• If the person has two (2) historical allegeable prior felony convictions, then the “prison only” range is 3 years to 7.5 years of incarceration.

If the Abuse case involves an allegation the abuse was committed with “criminal negligence”, then it will be classified as a Class 6 felony with the following:

  • For a first offense Class 6 felony, punishment can be probation with zero days up to 1 year in jail -or- prison of 4 months to 2 years of incarceration.
  • If the person has one (1) historical allegeable prior felony conviction, then the “prison only” range is 9 months to 2.75 years in prison.
  • If the person has two (2) historical allegeable prior felony convictions, then the “prison only” range is 2.25 to 5.75 years of incarceration.

Quite commonly, Child Abuse is only one of the charges filed against a criminal defendant in a case involving crimes against a child. If your cases involve any crime below, click on the button to learn more.

Child Abuse Case Involves Allegations of Sexual Conduct with a MinorChild Abuse Case Involves Allegations of Child MolestationChild Abuse Case Involves Allegations of KidnappingChild Abuse Case Involves Allegations of Sexual Exploitation of a Minor / Child Pornography

Otherwise, the punishments vary for Child and Elder Abuse depending on which category the offense is, and which mental state the prosecution alleges that the crime was committed in.


Possible Defenses for Child Abuse / Vulnerable Adult Abuse

The highest priority in defending against a charge of Child Abuse / Vulnerable Adult Abuse is to demonstrate first and foremost that any alleged abuse was not done “intentionally” or “knowingly.” By doing so, the defense has removed the most severe punishment range from the available sentencing options.

The vast majority of Abuse cases however, are charged under the lesser and easier to prove “recklessness” and “negligence” standards. The key for the defense is demonstrating that the defendant was not “reckless” and that his conduct was not a “gross deviation” from the standard of conduct that a reasonable person would observe in this situation. In regards to “negligence”, it must be shown that the defendant’s care was not a “gross deviation” from the standard of care that a reasonable person would observe in the situation. For example, if you are at the park and your child is playing on the jungle gym, and happens to fall off and break their arm, most people would agree that you have not engaged in a “gross deviation” from the standard of conduct or standard of care that a reasonable person would observe in that situation.

The same applies to other household injuries. A mother or father cannot be expected to be next to their child 24 hours per day. Sometimes children are playing and they just accidentally injury themselves (this happens every day). Another example is when an elderly person falls in a nursing home or at their house, while under the supervision of a nurse. It is not possible for the nurse to supervise every second, and elderly people are frail and more susceptible to injury, and don’t follow instructions as well as younger people do. Just because a child or elderly person gets injured while in your care does not mean that you are guilty of child or elder abuse. Nobody is perfect and judges and juries are aware of that.

Many times false allegations of Child Abuse, combined with other serious allegations including Sexual Abuse or Misconduct, are brought forward by an ex, or soon-to-be-ex, spouse, while involved in a custody battle. At DM Cantor, we handle a very high percentage of the “Sex Crimes” cases involving private counsel in Arizona. We have one of the largest libraries with research materials devoted to challenging accusations involving sex crimes.

Our Arizona Child Abuse Lawyers have attended numerous seminars sponsored by the National Child Abuse Defense and Resource Center (the leading center in the United States which assists in the defense of the falsely accused). Our Arizona Child Abuse Lawyers have been highly trained in the clinical and forensic interviewing techniques of children and their families. This allows us to properly question detectives and other mental health professionals who may have initially interviewed the alleged victim. If the interviewing process was not done correctly, it can often be shown that the detective led the alleged victim into giving the necessary answers required to charge the defendant.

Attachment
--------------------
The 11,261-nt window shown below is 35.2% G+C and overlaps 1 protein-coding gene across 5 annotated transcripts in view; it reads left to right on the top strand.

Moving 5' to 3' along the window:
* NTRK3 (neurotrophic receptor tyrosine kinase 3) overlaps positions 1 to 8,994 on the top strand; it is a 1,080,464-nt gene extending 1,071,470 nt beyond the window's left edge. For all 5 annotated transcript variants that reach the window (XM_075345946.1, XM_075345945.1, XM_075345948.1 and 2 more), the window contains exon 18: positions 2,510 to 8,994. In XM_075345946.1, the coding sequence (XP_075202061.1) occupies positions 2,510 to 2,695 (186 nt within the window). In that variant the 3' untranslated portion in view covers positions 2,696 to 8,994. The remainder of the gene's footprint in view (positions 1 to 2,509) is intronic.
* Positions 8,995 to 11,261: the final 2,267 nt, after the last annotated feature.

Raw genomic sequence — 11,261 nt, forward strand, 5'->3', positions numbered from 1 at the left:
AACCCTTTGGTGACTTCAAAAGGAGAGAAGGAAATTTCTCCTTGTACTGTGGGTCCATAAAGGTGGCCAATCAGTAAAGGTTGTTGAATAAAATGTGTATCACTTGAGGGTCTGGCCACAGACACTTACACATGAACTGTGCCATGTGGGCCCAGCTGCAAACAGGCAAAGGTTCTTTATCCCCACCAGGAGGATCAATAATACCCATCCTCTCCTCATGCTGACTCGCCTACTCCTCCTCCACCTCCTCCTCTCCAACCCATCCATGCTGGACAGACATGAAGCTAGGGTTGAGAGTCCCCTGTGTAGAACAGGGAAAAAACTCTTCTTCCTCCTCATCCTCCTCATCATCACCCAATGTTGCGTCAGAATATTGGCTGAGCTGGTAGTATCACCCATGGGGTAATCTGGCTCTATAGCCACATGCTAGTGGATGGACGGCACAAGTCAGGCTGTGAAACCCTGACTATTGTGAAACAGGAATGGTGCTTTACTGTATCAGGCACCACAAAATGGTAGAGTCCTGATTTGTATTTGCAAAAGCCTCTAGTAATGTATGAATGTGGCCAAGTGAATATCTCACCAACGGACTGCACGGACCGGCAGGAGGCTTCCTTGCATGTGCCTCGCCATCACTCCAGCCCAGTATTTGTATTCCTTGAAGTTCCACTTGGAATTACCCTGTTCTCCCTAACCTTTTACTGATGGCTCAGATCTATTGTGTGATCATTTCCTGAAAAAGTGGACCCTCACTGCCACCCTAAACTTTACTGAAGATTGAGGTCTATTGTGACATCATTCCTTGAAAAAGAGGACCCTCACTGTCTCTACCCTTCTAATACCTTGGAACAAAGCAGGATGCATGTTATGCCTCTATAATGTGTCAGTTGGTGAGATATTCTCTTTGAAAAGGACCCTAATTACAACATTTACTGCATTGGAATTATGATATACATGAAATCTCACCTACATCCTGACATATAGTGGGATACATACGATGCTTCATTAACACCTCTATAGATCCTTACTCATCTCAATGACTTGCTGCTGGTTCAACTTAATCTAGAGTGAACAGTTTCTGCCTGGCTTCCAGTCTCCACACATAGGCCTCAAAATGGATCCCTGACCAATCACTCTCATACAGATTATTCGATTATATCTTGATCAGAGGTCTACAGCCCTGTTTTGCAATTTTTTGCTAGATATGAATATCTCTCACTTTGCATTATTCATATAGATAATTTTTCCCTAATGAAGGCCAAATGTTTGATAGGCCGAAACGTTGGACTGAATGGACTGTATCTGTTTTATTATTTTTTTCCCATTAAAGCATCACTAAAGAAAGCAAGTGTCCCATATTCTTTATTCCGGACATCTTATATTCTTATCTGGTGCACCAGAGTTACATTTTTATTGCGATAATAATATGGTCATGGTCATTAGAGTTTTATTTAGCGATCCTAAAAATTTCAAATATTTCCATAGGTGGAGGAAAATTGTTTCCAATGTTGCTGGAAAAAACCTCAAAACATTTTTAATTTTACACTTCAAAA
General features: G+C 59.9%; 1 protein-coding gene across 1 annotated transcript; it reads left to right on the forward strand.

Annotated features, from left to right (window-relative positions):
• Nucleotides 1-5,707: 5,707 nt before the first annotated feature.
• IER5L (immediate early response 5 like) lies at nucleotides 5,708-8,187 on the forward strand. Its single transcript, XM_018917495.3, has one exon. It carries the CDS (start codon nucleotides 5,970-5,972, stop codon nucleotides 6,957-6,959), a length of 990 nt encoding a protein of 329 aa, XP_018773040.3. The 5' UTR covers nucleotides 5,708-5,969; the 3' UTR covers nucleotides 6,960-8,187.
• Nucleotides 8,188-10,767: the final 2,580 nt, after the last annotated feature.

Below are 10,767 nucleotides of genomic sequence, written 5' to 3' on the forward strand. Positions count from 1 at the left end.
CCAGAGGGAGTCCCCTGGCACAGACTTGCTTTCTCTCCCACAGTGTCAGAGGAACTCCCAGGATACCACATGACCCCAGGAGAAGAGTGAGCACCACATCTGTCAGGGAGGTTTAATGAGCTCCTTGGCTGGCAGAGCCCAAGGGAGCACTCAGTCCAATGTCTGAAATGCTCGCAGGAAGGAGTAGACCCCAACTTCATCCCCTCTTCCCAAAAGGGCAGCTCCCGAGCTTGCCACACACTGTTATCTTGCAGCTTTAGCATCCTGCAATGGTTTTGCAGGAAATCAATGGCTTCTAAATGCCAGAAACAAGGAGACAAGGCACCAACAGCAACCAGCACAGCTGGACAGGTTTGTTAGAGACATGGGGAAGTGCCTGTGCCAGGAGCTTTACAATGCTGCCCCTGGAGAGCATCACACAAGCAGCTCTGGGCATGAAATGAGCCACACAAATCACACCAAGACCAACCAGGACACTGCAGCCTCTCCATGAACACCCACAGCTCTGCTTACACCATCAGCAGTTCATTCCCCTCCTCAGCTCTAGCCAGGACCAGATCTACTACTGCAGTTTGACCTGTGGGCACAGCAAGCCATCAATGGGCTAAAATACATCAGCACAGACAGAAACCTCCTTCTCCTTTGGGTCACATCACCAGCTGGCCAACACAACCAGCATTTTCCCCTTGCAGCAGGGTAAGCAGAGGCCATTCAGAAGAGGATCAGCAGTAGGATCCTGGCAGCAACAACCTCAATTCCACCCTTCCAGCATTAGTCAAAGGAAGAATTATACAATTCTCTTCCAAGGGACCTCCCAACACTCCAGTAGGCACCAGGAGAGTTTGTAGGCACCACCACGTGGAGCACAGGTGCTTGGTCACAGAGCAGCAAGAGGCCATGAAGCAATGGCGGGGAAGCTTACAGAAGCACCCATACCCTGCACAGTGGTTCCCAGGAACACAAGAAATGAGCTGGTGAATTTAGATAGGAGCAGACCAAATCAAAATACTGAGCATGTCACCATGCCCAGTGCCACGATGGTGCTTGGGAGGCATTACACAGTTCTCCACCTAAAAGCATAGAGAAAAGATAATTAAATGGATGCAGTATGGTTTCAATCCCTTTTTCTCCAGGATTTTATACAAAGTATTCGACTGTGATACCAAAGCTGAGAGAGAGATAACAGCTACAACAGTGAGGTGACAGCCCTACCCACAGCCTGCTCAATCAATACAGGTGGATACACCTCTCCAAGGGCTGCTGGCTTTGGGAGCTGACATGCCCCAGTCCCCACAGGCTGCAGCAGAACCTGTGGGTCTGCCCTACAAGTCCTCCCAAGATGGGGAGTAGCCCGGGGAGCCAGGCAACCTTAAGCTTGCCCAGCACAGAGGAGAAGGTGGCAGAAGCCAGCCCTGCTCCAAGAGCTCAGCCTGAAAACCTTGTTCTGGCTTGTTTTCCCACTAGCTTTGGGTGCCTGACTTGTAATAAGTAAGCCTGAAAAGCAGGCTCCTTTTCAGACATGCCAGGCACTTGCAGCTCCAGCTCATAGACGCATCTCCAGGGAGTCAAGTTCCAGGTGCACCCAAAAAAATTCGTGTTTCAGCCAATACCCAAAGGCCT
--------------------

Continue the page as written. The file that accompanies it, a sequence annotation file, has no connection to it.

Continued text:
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Forming a Strong Defense Against Serious Charges

Additionally, because our law firm fights conviction from all angles, we would assert a wide range of defenses and challenges to constitutional violations that apply in all criminal cases. The possibilities are numerous and diverse. One of those we frequently assert is a “Miranda rights violation.” In Arizona, the standard of whether any incriminating statement (i.e., a statement which tends to admit guilt) is admissible into evidence is based upon a “voluntariness” standard. If we can demonstrate that the police coerced you (i.e., intimidated or tricked you) into making a confession or inculpatory statement, or that they did not properly read you your Miranda Rights, then we can suppress those statements and any evidence gathered as a direct result of those statements.

In addition, the “denial of right to Counsel” is another common defense which is often raised. This occurs when a suspect is in custody and requests to speak to their attorney, but is denied and questioning continues. Other defenses may include challenging the validity of any search warrant, or whether there were any “forensic flaws” during the investigation of your case. Depending on what else you have been charged with, this could include exposing flawed procedures regarding blood, breath, and urine testing; fingerprints analysis; DNA testing; computer analysis/cloning hard drive procedures; etc..

Lastly, one of the most common defense tactics is exposing sloppy or misleading police reports which include everything from misstatements, false statements, flawed photo line-ups and inaccurate crime scene reconstruction. It is important to hire a skilled Child/Elder Abuse lawyer to defend you who has knowledge of all the possible defenses to assert in your case.  Before speaking with other lawyers, check out our Child Abuse / Vulnerable Adult Abuse victories page.

If you have not been charged with
Child Abuse or Vulnerable Adult Abuse yet, but are in the
“pre-charge investigation stage” – Click Here Now

Contact DM Cantor and speak to an Arizona Child Abuse/Vulnerable Adult Abuse Lawyer. We will review your case from top to bottom and form a strong defense against these serious charges.